Roadmap for India’s natural farming ambitions

Contact Counsellor

Roadmap for India’s natural farming ambitions

  • India’s commitment to natural, chemical-free, organic and zero-budget farming was reaffirmed by the centre in recent budget speech
  • The zero budget natural farming has found a mention for the third time in the last four budget speeches but significant announcements from government are yet to come in this field

About Natural farming

  • It is a method of chemical-free agriculture drawing from traditional Indian practices.
  • It is a unique model that relies on Agro-ecology.
  • It aims to bring down the cost of production to nearly zero and return to a pre-green revolution style of farming.
  • There is no need for expensive inputs such as fertilisers, pesticides and intensive irrigation in this farming method

Budget allocation for Natural farming

  • The FM talked of promoting natural or chemical-free farming across the country, especially in a corridor in the Gangetic basin
  • But no specific allocations have been made to the Ministry of Agriculture and Farmers Welfare
  • The currently-operational schemes such as the Paramparagat Krishi Vikas Yojana and the National Project on Organic Farming did not find any mention in the budget.
  • Only Rashtriya Krishi Vikas Yojana, which has received a 4.2-times (year-on-year) larger allocation of Rs 10,433 crore can be seen as a hope for this sector

Suggestions to scale up chemical-free farming in India

    1. Promotion in rainfed areas: Govt should focus on promoting natural farming in rainfed areas beyond the Gangetic basin.
  • It is home to half of India’s farmers who use only a third of the fertilisers per hectare compared to the areas where irrigation is prevalent.
  • The shift to chemical-free farming will be easier in these regions.
  • Farmers will also gain from this as the current crop yields in these areas are low.
    1. Enabling automatic enrolment of farmers to crop insurance schemes: Govt should enable automatic enrolment of farmers transitioning to chemical-free farming into the government’s crop insurance scheme, PM Fasal Bima Yojana (PMFBY).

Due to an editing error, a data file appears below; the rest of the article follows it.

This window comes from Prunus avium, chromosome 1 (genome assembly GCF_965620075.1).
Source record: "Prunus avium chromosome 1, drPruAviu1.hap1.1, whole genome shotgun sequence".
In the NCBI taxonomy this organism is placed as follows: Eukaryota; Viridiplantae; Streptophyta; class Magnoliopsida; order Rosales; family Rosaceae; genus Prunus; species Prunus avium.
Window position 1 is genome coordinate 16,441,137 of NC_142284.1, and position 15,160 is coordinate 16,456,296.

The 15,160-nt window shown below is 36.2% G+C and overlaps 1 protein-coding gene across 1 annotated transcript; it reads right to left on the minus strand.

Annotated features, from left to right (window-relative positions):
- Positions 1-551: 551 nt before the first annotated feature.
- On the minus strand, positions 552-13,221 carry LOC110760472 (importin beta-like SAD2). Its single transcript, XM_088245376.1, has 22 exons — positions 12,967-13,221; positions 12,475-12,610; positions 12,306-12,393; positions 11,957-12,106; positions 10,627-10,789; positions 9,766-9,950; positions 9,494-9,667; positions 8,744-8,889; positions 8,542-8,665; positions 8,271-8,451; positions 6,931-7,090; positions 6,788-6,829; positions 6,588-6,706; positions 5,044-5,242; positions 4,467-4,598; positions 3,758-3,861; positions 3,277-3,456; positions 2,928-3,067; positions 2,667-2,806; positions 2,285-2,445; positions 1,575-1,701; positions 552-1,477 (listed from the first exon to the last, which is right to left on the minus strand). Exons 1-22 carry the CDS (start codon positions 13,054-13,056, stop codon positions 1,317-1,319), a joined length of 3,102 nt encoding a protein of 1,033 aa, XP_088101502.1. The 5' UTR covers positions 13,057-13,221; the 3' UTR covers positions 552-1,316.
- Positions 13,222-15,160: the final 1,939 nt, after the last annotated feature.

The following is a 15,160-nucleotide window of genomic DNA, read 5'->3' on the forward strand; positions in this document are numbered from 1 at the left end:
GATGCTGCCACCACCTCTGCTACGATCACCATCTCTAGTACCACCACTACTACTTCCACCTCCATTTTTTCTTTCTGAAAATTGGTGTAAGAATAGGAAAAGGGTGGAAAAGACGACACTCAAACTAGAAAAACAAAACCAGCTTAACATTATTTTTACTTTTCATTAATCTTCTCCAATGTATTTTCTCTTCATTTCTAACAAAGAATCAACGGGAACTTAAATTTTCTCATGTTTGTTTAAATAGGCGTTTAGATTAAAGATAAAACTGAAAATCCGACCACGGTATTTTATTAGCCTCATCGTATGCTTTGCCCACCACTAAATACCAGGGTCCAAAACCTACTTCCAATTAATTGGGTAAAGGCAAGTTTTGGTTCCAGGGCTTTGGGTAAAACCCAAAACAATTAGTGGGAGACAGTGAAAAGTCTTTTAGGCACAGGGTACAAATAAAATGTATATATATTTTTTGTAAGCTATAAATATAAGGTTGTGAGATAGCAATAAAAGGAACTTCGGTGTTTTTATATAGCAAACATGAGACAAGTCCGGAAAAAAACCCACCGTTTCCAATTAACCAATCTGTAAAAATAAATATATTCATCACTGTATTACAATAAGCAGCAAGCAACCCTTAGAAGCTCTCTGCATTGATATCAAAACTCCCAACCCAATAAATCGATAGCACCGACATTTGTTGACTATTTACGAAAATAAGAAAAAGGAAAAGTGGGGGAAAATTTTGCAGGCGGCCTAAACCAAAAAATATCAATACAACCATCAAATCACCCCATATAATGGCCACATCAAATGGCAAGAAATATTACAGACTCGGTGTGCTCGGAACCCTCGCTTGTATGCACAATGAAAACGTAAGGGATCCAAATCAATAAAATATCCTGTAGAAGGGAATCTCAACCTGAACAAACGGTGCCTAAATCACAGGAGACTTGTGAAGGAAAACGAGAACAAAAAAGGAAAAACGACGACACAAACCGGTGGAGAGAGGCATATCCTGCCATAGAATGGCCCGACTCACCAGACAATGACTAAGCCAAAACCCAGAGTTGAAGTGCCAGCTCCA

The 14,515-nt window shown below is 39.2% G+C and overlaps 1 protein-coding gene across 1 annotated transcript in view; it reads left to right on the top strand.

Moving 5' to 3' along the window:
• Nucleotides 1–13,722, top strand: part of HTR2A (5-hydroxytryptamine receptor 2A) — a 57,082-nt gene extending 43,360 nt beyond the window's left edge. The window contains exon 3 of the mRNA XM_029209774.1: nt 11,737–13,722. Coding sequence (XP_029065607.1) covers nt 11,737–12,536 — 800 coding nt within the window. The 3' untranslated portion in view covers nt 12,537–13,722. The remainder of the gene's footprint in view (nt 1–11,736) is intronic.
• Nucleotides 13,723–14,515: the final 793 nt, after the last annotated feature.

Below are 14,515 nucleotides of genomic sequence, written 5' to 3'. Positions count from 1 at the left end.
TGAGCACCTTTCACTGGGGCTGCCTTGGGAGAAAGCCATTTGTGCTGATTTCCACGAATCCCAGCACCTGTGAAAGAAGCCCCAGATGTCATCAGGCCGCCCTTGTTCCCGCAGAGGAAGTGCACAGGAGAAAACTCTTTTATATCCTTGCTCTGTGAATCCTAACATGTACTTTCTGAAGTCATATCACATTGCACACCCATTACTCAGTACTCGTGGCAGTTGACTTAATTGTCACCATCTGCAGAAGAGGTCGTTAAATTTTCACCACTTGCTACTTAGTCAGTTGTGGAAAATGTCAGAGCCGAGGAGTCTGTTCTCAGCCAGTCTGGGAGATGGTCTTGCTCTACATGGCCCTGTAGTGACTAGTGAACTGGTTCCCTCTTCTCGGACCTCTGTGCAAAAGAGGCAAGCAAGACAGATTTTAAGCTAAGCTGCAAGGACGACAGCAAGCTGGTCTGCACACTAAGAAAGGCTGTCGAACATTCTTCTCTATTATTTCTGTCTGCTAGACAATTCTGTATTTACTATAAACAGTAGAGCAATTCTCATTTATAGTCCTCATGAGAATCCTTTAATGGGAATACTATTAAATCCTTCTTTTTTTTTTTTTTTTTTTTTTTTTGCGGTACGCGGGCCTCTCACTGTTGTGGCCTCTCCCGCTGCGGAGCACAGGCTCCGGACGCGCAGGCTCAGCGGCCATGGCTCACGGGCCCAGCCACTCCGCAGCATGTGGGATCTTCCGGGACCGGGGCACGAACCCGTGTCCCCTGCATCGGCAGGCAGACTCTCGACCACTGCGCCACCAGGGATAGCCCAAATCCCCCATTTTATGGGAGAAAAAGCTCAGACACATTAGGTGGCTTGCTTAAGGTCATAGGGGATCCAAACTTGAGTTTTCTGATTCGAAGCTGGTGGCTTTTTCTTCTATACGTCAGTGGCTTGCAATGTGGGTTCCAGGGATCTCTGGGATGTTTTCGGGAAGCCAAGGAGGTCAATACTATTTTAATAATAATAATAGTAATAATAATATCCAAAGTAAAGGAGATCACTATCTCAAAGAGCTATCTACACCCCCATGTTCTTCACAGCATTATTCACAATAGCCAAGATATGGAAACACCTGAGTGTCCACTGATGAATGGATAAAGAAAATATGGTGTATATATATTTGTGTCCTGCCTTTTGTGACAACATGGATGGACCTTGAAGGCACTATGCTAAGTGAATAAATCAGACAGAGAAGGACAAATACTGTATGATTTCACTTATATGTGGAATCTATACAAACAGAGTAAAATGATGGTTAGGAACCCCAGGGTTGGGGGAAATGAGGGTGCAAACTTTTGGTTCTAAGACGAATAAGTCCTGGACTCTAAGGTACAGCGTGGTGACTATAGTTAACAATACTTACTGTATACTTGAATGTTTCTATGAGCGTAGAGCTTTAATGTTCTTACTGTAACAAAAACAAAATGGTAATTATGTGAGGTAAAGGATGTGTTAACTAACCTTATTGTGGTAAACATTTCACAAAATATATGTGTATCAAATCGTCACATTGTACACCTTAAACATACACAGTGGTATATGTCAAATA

• Any transition in agriculture like crop diversification, change in farming practices adds to the farmer’s risk.
  • Covering such risks could enhance the appetite of the farmers to embark on the transition.
    1. Promotion of microenterprises: Govt. should promote microenterprises that produce inputs for chemical-free agriculture.
  • As Lack of readily available natural inputs is a barrier cited by farmers in transitioning to chemical-free agriculture
  • This challenge can be addressed by combining the promotion of natural farming with the setting up of village-level input preparation and sales shops.
  • Two shops per village across the country could provide a livelihood to at least five million youth and women.
    1. Leveraging NGOs and champion farmers: Govt. should leverage NGOs and champion farmers who have been promoting and practising sustainable agriculture across the country.
  • CEEW research estimates that at least five million farmers are already practising some form of sustainable agriculture and hundreds of NGOs are involved in promoting them.
  • Learning from peers, especially champion farmers, through on-field demonstrations has proved highly effective in scaling up chemical-free agriculture in Andhra Pradesh.
    1. Upskilling of agriculture extension workers: Govt should run programmes to upskill the agriculture extension workers on sustainable agriculture practices beyond evolving the curriculum in agricultural universities
    1. Leveraging community institutions: the government should facilitate an ecosystem in which farmers learn from and support each other while making the transition.
    1. Supporting monitoring and impact studies: these assessments would ensure an informed approach to scaling up sustainable agriculture


  • India’s food system needs a holistic transformation in demand, production, and supply chains. The government should convert its intent to promote natural farming into action by announcing concrete measures for promoting it . This will greatly contribute in achieving a chemical-free, environment friendly and sustainable food system.